My book Why Religions Work explores religious tolerance issues. It could not be more relevant at the moment with the world in its present state.
This blog has concentrated recently on the wonderful pilgrimages I have been on - to the Holy Land and to Turkey and more recently to Holy Georgia , Greece "In the Steps of St Paul" , Ethiopia and most recently my experiences in Iran.

"If I was allowed another life I would go to all the places of God's Earth. What better way to worship God than to look on all his works?" from The Chains of Heaven: an Ethiopian Romance Philip Marsden

Wednesday, 25 November 2015

Corinth - the climax of our pilgrimage In the Steps of St Paul

The sea is grey today, reflecting the cloud cover as the sun struggles to come out. We are following the coast road to Corinth, 70 kilometres south of Athens beyond the Canal of Corinth, which connects the Aegean and Ionian seas. We enjoy beautiful views of the sea to our left for much of the way, with the Island of Salamina clearly visible in the distance across the bay.
Corinth was second only to Rome in its ancient heyday, and we are promised something much greater than Ephesus, which I recall clearly from a baking hot visit on holiday in Turkey many years ago.
We are to see the Bema - the seat of judgment and authority, elevated above the crowds. The Jews were offended by Paul saying that Jesus Christ was the chosen one, resurrected for us. The leaders and Kings were offended that Christ through Paul's teachings usurped their authority. But Gallio the Proconsul before whom Paul was brought by the angry Jews could see no case to answer and dismissed Paul before he even needed to defend himself. See Acts 18.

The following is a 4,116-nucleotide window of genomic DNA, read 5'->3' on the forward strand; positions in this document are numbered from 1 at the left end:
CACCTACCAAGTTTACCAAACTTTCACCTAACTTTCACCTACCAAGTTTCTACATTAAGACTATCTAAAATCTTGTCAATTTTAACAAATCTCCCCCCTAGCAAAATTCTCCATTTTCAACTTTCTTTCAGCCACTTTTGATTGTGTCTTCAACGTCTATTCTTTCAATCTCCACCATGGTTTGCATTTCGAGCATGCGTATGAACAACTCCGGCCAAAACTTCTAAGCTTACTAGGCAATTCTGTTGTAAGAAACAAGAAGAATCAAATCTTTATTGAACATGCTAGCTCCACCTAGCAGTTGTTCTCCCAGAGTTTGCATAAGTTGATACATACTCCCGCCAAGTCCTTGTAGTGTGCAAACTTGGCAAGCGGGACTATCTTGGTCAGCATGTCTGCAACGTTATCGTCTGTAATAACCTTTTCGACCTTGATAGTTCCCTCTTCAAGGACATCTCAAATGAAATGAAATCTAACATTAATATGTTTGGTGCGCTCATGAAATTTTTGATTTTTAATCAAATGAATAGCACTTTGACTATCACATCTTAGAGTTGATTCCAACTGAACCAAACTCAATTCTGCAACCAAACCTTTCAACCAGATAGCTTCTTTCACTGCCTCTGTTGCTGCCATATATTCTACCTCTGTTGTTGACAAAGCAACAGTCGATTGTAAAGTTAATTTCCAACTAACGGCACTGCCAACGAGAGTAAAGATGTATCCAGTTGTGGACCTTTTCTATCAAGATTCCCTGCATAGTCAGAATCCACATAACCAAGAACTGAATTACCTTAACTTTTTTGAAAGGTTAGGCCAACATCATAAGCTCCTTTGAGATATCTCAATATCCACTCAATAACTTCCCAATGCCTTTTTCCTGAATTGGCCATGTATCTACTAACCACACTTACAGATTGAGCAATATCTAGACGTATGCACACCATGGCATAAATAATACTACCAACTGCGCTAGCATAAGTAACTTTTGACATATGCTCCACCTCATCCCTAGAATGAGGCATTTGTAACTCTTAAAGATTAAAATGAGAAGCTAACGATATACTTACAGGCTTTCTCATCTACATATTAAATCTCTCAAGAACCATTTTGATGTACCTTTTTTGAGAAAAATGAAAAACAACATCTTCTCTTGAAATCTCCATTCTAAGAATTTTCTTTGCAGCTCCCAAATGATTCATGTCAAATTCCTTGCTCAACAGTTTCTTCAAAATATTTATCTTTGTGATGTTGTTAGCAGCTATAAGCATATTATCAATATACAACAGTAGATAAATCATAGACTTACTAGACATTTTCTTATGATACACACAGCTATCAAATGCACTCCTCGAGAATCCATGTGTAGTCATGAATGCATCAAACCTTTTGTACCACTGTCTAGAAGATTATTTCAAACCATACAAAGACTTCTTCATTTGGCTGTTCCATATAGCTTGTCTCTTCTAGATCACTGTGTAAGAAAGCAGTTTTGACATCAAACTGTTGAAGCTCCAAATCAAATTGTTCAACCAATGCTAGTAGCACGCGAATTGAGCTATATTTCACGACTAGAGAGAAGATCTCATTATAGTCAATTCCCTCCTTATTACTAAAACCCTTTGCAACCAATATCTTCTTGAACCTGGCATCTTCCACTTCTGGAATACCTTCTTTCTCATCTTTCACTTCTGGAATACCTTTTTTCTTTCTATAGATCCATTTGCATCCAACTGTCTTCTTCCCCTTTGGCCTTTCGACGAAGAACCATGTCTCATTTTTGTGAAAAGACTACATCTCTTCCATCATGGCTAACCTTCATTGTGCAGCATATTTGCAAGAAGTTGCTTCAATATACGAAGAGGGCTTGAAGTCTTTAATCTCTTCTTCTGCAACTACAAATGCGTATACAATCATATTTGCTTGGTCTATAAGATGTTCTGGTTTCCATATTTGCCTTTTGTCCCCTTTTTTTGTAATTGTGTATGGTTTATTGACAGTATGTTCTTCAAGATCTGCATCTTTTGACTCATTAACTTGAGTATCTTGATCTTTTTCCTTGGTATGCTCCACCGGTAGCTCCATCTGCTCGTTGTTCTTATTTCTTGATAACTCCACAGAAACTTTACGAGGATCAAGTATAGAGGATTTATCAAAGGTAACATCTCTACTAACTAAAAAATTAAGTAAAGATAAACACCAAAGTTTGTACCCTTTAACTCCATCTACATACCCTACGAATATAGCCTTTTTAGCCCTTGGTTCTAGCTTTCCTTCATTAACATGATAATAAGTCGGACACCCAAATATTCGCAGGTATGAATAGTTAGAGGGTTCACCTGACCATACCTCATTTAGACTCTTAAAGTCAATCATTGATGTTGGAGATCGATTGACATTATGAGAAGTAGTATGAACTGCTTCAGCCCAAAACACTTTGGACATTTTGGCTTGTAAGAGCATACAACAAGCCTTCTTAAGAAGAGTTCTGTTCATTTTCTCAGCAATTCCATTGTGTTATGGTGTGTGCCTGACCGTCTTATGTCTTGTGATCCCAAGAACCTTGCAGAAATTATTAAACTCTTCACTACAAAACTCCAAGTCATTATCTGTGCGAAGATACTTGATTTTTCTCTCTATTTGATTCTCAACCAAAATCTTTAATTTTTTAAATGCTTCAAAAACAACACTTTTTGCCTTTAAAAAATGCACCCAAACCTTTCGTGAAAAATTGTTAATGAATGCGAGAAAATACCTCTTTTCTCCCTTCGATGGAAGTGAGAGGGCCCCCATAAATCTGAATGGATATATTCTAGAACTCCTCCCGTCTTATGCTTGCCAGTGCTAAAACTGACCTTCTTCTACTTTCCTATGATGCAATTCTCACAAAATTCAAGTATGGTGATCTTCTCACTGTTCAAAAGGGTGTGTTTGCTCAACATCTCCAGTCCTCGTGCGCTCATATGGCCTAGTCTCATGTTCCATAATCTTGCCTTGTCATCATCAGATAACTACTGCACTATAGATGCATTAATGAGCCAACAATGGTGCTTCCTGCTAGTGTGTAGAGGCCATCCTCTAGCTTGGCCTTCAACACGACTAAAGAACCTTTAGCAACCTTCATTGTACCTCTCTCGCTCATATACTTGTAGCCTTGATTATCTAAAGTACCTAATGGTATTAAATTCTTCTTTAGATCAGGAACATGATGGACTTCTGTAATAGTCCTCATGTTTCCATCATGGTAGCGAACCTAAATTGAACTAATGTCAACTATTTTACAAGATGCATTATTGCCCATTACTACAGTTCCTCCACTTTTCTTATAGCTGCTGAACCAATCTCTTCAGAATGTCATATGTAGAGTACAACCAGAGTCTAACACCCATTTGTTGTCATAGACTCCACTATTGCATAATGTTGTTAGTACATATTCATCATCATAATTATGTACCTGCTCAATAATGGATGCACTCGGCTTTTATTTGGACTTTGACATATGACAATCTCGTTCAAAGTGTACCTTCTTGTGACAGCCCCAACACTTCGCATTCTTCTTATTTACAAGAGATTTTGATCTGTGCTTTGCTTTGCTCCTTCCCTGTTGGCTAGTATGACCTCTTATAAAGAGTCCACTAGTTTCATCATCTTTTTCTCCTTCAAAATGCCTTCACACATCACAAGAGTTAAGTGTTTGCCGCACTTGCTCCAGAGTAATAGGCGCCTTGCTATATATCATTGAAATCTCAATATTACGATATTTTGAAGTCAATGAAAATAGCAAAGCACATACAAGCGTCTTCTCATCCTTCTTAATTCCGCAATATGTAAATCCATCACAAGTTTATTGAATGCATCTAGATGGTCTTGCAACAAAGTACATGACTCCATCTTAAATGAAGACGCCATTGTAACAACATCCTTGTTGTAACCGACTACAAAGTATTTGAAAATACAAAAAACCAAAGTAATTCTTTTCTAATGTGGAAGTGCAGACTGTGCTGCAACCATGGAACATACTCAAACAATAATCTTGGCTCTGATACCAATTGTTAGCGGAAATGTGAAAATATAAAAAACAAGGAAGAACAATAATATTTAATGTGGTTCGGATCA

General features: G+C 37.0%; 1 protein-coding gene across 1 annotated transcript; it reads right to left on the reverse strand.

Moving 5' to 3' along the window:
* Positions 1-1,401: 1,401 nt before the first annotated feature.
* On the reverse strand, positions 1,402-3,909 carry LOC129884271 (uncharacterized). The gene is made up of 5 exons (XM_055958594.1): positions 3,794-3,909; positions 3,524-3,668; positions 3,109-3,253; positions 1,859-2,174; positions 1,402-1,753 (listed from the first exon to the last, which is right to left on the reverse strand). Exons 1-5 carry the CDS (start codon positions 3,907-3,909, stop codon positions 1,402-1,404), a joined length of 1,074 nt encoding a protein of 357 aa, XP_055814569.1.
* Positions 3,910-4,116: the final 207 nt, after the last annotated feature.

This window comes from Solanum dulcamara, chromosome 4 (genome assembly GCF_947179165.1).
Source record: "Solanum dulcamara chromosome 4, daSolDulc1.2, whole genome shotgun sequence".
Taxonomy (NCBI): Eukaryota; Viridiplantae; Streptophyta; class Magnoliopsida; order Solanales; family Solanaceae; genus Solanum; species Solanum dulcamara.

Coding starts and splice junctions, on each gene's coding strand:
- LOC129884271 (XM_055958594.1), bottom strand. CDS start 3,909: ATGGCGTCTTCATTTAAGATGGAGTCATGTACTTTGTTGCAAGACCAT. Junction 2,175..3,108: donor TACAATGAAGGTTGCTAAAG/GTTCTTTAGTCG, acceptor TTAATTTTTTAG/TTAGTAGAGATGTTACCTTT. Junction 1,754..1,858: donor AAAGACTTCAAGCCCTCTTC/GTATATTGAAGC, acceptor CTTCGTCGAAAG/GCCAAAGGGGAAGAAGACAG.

Corinth is forever remembered through Paul's letters to its church there, formed after his first visit. a young church which has become tainted by the general paganism and immorality of the day. Here he recruited two assistants in his mission - Priscilla and Aquila. Paul departed here from the port of Corinth, Cenchreae on his way to Ephesus.

The Corinth Canal service area where we make a comfort stop on the way to Corinth served for an expensive 2.50 Euros what was without doubt the very worst coffee of the trip, and it was surely instant coffee. 
Comfort break!

The City of Corinth and the Island of Rhodes apparently have the most sunshine in Greece, but it's still quite cloudy when we arrive, although the sun soon comes out for us.

Here among the ruins at Corinth in a lovely setting we gather together for our final open-air Eucharist. A distant church bell strikes twelve as we begin and the Dean gives a homily on Paul's reading in his second letter to the Corinthians (2 Corinthians 4: 7) - we now have this treasure as a light from God in our hearts, but we are like clay jars in all their fragility and all power comes from God alone. The Dean reflects on the fragility of human nature and the difficulties of getting on with each other even today, so visible in international tensions. It is lovely to hear a Hong Kong pilgrim group echoing our service in the distance and singing hymns and alleluias. Finally Rob reads with great sensitivity the letter from Paul to the Corinthians on love ("If I speak in the tongues of men or of angels but do not have love...") and two tourists listening on the periphery of our group are visibly moved: as indeed was I.

the dog who accompanied us all
around the site!

We finish with the Grace - "The Grace of our Lord Jesus Christ and the fellowship of the Holy Spirit be with us all evermore Amen".

So much information is available on line about Corinth - with a good article on its biblical significance here and its history here - suffice here to show some photos of our visit.